Every nonprofit board is dynamic and ever-changing, and every board member is different, so knowing when and how to include members in important decision-making processes can be a challenge. However, it’s important to determine what works best for your nonprofit board and come up with engagement strategies for everyone involved.
In fact, we recently worked with an organization that was developing new key messages. As they were going through the process, they had the revelation that crafting messaging was only part of it — ensuring the new messages were used across the organization, including by board members, felt like another challenge altogether.
As we know from experience, having nonprofit board members involved from conception to launch to implementation is critical to project success. Here, we’ll break down some recommendations for when and how to involve board members in big decisions surrounding things like strategic planning and rebranding.
Solicit Nonprofit Board Member Input Throughout
The first and most important thing to remember about board involvement in any process is to solicit feedback throughout. For example, if your organization is drafting a new vision and mission statement, start the process by reviewing the current vision and mission statements with nonprofit board members to understand what they like and dislike.
Then, clearly lay out your approach, plan and timeline and provide them the opportunity to give input on those items. They may have suggestions for how you can create efficiencies or where they would like to be involved. Sticking with the new vision and mission example, let them know that you’re planning to do several vision and mission workshops over the course of a month with staff and clients. Once you do, you’ll come back to them to share the working statements for their feedback before finalizing and putting them to a vote. Outlining your process allows you to get input, but also creates certainty for everyone involved.
A good rule of thumb is to involve your board at the beginning of a process, a time or two in the middle and then again before finalizing. As rollout and implementation phases are underway, continue to keep them apprised of progress, challenges and opportunities you’re experiencing.
Utilize Nonprofit Board Committees
For larger projects where you anticipate needing more board feedback, consider utilizing a board committee for support. This is typical in larger processes, like the development of your nonprofit’s strategic plan. Rather than involving the entire nonprofit board at every phase, a committee of board members can be tasked with being more directly involved with planning, participating in workshops, priority development and the like. Then, this committee will also be responsible for sharing progress back with fellow nonprofit board members.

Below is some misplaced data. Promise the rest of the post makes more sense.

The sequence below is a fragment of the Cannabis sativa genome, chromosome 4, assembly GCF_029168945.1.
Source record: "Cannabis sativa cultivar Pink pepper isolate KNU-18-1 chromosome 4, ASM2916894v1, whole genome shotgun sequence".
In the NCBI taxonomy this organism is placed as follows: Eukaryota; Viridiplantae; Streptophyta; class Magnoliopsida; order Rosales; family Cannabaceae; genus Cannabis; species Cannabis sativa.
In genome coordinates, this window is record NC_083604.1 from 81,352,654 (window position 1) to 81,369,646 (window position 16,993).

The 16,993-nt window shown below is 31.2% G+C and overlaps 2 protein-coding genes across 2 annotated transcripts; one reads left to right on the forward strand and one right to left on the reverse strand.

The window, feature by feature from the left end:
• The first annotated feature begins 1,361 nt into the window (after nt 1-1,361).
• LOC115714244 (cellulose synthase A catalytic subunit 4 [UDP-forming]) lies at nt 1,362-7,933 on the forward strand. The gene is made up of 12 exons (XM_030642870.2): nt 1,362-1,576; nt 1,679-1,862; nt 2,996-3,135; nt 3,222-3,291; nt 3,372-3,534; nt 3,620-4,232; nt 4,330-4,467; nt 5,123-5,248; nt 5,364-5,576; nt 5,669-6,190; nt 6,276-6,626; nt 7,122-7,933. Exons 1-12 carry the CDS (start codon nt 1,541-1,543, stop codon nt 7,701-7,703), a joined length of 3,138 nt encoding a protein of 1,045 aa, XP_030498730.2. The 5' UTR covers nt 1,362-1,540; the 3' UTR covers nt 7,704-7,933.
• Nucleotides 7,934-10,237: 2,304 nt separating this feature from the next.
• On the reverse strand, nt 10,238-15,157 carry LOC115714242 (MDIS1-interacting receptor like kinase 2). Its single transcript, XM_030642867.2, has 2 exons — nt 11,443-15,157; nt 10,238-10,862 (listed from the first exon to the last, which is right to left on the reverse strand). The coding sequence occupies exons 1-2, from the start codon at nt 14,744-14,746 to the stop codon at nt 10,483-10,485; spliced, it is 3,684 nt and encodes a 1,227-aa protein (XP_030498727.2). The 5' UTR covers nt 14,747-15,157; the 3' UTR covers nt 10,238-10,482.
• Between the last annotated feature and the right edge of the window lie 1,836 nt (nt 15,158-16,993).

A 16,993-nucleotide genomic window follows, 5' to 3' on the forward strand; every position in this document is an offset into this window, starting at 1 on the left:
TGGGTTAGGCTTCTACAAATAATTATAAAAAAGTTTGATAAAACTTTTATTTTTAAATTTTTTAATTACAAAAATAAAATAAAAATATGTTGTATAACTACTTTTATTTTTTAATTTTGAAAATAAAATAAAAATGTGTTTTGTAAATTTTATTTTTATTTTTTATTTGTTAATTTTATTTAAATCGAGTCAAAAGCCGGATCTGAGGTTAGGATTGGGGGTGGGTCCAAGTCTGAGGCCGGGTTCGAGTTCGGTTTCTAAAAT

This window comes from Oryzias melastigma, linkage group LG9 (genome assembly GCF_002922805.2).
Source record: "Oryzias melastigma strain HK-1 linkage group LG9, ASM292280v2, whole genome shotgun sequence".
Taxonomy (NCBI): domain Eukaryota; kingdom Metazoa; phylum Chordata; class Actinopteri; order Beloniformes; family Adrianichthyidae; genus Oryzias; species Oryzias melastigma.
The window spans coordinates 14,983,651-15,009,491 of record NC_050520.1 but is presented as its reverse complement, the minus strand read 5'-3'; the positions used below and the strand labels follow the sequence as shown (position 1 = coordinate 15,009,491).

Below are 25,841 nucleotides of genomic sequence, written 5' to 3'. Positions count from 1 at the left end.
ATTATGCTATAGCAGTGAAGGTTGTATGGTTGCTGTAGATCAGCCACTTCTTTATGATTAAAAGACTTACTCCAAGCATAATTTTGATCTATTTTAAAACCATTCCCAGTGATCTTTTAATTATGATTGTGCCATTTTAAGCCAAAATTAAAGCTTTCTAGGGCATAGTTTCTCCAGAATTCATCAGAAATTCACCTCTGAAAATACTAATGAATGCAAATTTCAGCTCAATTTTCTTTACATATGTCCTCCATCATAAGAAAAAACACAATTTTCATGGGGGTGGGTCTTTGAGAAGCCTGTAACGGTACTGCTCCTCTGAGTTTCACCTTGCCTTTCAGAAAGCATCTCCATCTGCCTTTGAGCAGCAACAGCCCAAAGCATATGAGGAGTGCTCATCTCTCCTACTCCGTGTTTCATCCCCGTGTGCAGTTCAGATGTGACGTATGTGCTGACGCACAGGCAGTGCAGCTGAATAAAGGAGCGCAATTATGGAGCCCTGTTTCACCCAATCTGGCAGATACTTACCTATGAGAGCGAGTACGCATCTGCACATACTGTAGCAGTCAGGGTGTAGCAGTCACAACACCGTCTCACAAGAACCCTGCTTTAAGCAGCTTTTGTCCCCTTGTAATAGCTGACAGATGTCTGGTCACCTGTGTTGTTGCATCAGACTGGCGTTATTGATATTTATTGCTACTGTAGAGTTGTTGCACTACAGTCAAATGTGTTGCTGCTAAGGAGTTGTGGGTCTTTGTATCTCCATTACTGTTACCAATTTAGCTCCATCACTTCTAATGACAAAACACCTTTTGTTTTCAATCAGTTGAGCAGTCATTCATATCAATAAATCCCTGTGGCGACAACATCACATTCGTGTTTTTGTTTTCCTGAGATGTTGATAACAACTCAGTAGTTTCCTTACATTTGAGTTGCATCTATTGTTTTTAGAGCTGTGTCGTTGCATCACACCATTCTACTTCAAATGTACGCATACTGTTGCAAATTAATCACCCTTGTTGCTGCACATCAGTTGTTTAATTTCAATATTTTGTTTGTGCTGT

Leveraging committees is highly successful because while these folks serve as representatives for the larger board, they also become champions of the process and project.
Provide Multiple Ways for Nonprofit Board Members to Share Feedback
Some nonprofit board members like to roll up their sleeves, while others like to provide more consultative support, and this can vary by project type. If you’re working on growth projections, board members with finance experience might want to play a larger role, while if you’re building a new marketing plan, those with marketing and communications experience might want to be more heavily involved. This is why you always want to give board members multiple ways to be involved and give input. This can range from committee participation, as noted above, to more limited meeting participation at key strategic checkpoints, to opportunities to share feedback on their own time through online surveys, polls or email correspondence. Providing multiple ways for nonprofit board members to give feedback ensures people can provide input in ways that most align with their schedules, expertise and preferred way to share, and it also increases the likelihood of involvement across the board.
We always start projects by mapping out the entire timeline and then discuss when and how nonprofit board members need to be involved. This ensures we get the diverse perspectives needed for success in planning and implementation.
It’s time to build a better nonprofit board using a goal-based board matrix.
While a standard nonprofit board matrix helps you evaluate your board of directors across several key areas, your nonprofit is more than just standard. To take your efforts to the next level, couple your board matrix with a goal-based matrix to build the board you’ve always dreamed of.